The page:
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Three men equipped with a light-emitting diode headlamp travel for a night hunting trip in the Congo rainforest.

REUTERS/Thomas Nicolon

With powerful LED flashlights, humans are upping their jungle kills

Cheap, powerful flashlights are allowing hunters in tropical jungles around the world to more easily kill nocturnal animals, including endangered species such as pangolins, according to a new study. Scientists warn the new technology threatens to further damage ecosystems already strained by overhunting.

Humans have stalked their prey with bright lights such as flashlights for decades. Sudden illumination can cause animals to freeze, making them easier targets. But flashlights using conventional incandescent bulbs quickly run out of power, making such hunting costly and difficult.

By comparison, light-emitting diode (LED) flashlights—which emit light from tiny electronic chips—can provide a burst of light while using less than one-quarter of the power. Their efficiency and brightness has made them ubiquitous in everything from TVs to cellphones over the past decade. Mark Bowler, an ecologist at the University of Suffolk, wondered whether the technology might also be changing the way people hunt in the jungles of the Peruvian Amazon, where he studies animal ecology.

There, electrical power is a treasured commodity. Whenever Bowler arrived in a village in the early 2000s, people would immediately ask whether he had any batteries. Batteries were lined up in the Sun or around fires to warm them and eke out a few more minutes of power. Hunters were also drawn to his expensive LED flashlight. But by 2012, when LED costs had plummeted, they all had their own. “That’s when I said, ‘OK, we need to do some interviews and find out what’s happening here,’” Bowler says.

The body of a lowland paca shot in the Peruvian Amazon lays in a canoe.

Mike Bowler/Minden Pictures

He joined researchers in Brazil and Gabon to gather data from hunters about their use of such lights. The results confirmed his suspicions. Of 120 hunters, nearly all reported using LED lights, Bowler and colleagues report this week in Frontiers in Ecology and the Environment. In South America, two-thirds of the hunters said they did more nighttime hunting with the new flashlights; in Gabon, where such hunting is illegal, just one-third said they did more night hunting. More than half the hunters said the LEDs made hunting easier.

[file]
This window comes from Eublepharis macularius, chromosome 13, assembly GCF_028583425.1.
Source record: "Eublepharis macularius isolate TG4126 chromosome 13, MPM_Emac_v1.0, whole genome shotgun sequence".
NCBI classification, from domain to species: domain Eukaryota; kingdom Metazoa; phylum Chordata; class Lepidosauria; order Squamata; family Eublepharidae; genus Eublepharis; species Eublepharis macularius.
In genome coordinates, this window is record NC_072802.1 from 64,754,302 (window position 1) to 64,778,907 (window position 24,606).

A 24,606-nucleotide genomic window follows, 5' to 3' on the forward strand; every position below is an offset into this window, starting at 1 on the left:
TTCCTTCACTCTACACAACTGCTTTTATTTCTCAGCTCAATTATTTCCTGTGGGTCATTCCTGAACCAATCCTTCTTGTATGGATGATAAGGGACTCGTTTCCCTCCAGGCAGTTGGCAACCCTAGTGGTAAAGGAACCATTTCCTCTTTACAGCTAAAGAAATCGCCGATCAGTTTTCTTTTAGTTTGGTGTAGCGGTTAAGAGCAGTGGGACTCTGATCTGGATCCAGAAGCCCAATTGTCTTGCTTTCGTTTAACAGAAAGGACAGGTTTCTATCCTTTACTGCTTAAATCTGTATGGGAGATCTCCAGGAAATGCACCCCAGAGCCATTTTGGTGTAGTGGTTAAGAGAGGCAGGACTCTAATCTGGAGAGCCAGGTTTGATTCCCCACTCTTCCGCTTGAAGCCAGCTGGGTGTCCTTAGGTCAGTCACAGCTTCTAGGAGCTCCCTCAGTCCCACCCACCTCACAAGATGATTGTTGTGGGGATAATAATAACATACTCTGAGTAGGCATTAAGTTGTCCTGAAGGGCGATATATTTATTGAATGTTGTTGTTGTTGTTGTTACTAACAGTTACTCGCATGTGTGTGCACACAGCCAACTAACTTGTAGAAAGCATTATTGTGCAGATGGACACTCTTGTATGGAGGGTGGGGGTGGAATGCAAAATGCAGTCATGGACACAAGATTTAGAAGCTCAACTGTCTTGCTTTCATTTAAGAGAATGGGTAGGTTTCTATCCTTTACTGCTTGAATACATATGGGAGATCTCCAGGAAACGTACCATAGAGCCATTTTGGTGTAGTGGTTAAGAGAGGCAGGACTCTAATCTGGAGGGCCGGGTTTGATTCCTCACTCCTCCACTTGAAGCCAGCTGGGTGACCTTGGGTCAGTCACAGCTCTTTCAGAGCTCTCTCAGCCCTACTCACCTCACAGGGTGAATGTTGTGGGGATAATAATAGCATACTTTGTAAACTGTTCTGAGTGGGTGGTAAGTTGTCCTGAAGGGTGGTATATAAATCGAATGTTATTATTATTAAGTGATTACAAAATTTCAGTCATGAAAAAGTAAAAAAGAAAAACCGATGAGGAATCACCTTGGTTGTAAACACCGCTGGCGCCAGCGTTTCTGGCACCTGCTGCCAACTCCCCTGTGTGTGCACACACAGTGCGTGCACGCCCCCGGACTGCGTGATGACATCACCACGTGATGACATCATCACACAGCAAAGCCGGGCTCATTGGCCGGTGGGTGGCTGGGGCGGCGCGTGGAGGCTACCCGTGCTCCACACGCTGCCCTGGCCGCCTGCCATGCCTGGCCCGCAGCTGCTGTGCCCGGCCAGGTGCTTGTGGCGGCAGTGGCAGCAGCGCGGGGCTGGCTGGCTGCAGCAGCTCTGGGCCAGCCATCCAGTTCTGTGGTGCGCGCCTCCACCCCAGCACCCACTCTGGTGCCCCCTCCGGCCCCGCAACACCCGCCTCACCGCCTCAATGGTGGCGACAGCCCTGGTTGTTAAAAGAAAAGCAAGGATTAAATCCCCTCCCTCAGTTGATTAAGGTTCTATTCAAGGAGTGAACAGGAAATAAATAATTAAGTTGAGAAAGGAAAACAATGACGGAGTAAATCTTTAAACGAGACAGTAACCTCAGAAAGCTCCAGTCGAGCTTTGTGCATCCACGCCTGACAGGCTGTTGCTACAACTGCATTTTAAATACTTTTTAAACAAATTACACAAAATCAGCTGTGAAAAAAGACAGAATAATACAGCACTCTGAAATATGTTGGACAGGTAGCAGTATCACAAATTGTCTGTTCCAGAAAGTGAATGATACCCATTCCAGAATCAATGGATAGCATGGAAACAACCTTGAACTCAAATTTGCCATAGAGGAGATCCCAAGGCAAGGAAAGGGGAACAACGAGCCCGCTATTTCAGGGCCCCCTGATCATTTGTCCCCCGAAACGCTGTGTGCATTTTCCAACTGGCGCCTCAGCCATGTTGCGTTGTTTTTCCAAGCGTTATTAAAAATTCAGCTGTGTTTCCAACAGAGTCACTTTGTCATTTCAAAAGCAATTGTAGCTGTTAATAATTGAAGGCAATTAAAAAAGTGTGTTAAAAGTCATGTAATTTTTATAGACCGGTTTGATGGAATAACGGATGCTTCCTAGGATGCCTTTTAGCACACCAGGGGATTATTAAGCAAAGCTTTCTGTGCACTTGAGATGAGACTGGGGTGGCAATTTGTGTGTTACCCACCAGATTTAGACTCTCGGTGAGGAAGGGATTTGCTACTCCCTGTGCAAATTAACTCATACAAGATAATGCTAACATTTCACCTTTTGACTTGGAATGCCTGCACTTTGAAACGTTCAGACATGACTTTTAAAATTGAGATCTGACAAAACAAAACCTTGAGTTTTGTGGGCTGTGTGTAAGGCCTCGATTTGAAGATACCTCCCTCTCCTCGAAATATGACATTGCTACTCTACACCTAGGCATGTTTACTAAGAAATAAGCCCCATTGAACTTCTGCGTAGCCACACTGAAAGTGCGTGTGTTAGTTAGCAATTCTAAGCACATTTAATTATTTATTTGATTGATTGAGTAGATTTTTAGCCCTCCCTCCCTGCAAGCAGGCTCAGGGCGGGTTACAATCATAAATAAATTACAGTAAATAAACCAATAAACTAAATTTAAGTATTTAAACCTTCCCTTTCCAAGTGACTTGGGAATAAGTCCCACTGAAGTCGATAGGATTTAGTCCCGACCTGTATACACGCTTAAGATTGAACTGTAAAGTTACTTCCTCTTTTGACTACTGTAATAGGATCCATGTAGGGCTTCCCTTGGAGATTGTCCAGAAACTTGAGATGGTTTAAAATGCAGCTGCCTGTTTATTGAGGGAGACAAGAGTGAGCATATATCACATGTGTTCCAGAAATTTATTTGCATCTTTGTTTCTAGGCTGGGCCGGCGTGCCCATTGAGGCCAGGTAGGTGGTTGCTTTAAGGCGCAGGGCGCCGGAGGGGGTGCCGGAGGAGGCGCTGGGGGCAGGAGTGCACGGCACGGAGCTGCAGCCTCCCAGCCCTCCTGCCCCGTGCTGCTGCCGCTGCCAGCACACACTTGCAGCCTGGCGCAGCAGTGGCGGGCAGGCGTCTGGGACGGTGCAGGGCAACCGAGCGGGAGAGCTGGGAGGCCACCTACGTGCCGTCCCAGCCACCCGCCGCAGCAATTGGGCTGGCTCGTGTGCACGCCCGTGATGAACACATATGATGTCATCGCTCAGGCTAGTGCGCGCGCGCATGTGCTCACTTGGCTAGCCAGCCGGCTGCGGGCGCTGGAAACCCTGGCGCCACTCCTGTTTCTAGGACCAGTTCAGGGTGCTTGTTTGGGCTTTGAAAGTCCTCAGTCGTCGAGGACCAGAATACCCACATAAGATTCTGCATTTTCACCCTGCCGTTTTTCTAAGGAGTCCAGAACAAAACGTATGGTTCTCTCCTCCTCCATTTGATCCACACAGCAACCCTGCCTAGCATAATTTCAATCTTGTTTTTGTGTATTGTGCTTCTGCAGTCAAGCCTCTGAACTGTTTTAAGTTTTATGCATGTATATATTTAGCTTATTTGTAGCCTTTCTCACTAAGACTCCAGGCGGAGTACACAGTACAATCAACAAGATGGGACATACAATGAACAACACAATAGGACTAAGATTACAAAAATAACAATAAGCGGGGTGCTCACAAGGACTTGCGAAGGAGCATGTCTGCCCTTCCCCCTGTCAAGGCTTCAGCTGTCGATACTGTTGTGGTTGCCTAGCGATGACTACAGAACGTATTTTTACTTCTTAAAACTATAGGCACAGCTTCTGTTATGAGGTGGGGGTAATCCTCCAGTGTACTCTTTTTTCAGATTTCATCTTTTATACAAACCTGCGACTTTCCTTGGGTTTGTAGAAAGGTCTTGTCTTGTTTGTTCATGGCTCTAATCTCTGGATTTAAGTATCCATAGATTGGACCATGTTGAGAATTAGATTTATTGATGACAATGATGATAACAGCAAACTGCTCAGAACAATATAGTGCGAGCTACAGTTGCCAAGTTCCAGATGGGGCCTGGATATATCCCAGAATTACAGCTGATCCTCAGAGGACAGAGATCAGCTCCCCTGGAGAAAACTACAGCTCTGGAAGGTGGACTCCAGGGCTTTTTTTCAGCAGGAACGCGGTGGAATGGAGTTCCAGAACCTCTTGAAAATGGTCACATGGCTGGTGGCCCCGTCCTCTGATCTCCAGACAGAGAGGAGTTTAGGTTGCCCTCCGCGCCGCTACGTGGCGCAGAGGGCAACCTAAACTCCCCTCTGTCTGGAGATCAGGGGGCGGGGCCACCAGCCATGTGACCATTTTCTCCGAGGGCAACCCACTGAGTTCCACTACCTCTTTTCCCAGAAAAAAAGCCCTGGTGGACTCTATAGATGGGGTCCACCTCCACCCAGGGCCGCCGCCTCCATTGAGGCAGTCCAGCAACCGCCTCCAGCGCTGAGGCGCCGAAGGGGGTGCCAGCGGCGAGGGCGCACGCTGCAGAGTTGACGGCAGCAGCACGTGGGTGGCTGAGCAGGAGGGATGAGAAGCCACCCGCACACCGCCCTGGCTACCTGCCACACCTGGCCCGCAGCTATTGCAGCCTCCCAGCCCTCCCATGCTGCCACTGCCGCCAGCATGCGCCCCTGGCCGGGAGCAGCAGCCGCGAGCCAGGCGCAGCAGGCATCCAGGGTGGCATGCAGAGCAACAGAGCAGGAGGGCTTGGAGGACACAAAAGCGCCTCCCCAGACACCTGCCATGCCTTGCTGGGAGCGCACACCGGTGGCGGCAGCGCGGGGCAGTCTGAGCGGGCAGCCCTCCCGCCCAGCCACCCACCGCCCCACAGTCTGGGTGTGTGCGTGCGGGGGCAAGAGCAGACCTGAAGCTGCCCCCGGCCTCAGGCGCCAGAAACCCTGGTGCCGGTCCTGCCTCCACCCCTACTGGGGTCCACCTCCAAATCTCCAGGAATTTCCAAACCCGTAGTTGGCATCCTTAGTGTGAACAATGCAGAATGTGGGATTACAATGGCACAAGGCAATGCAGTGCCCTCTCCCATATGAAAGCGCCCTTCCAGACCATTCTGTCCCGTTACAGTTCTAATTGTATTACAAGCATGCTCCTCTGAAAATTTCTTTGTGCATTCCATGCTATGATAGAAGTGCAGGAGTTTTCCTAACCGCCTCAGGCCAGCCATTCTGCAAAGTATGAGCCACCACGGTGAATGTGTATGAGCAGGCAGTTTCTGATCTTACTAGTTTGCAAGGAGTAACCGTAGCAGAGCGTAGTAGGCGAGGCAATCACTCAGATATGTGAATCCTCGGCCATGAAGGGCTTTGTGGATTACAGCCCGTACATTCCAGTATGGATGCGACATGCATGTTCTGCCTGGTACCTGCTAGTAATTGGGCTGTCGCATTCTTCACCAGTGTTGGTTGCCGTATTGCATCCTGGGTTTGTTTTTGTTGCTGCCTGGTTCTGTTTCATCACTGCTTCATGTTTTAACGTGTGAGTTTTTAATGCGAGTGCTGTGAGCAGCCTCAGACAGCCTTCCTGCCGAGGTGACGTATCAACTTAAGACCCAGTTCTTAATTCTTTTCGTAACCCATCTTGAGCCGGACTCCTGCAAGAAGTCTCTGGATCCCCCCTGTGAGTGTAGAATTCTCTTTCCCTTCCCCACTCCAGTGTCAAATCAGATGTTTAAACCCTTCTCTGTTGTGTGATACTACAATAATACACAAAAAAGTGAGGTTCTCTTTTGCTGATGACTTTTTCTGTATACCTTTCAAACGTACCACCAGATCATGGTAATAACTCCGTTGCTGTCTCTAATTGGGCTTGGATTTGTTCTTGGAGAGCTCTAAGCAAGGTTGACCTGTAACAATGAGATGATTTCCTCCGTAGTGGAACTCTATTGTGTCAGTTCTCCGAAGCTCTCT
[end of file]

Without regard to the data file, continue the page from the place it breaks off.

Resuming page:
Those responses were buttressed by 13 years of data on hunters’ efforts to kill small game in remote villages in the Brazilian Amazon. Hunters often shoot pacas (Cuniculus paca), nocturnal rodents that resemble small spotted pigs, from canoes at night, spotlighting animals standing at the riverbank. In 2011, the hunters were suddenly far more efficient at catching the animals, almost doubling the amount of paca meat they could catch in 1 hour.

The sudden shift puzzled Hani El Bizri, a Brazilian Ph.D. student at Manchester Metropolitan University who studies hunting in these villages, until he saw that it corresponded to the period when LED flashlights had become widespread. “This made sense to me,” says El Bizri, a co-author of the new research.

The rise of LEDs for bushmeat hunting could be a boon or a bane, says Robert Nasi, a forest ecologist and director general of the Center for International Forestry Research, an Indonesia-based nonprofit that studies wild animal hunting in Africa, Latin America, and Asia. For example, Gabonese hunters working at night in the vast forests of the Congo reported killing threatened species, including the giant pangolin (Smutsia gigantea) and various small antelopes known as duikers. LEDs could fuel intensive hunting of the sort that can take a toll on jungle ecosystems, Nasi says. But for people hunting to feed themselves, the lights could save time, freeing them up to do other things like fish or tend crops.

“It’s always the case with humankind,” says Nasi, who was not involved in the new research. “The problem is not the tool. The problem is what you choose to do with the tool.”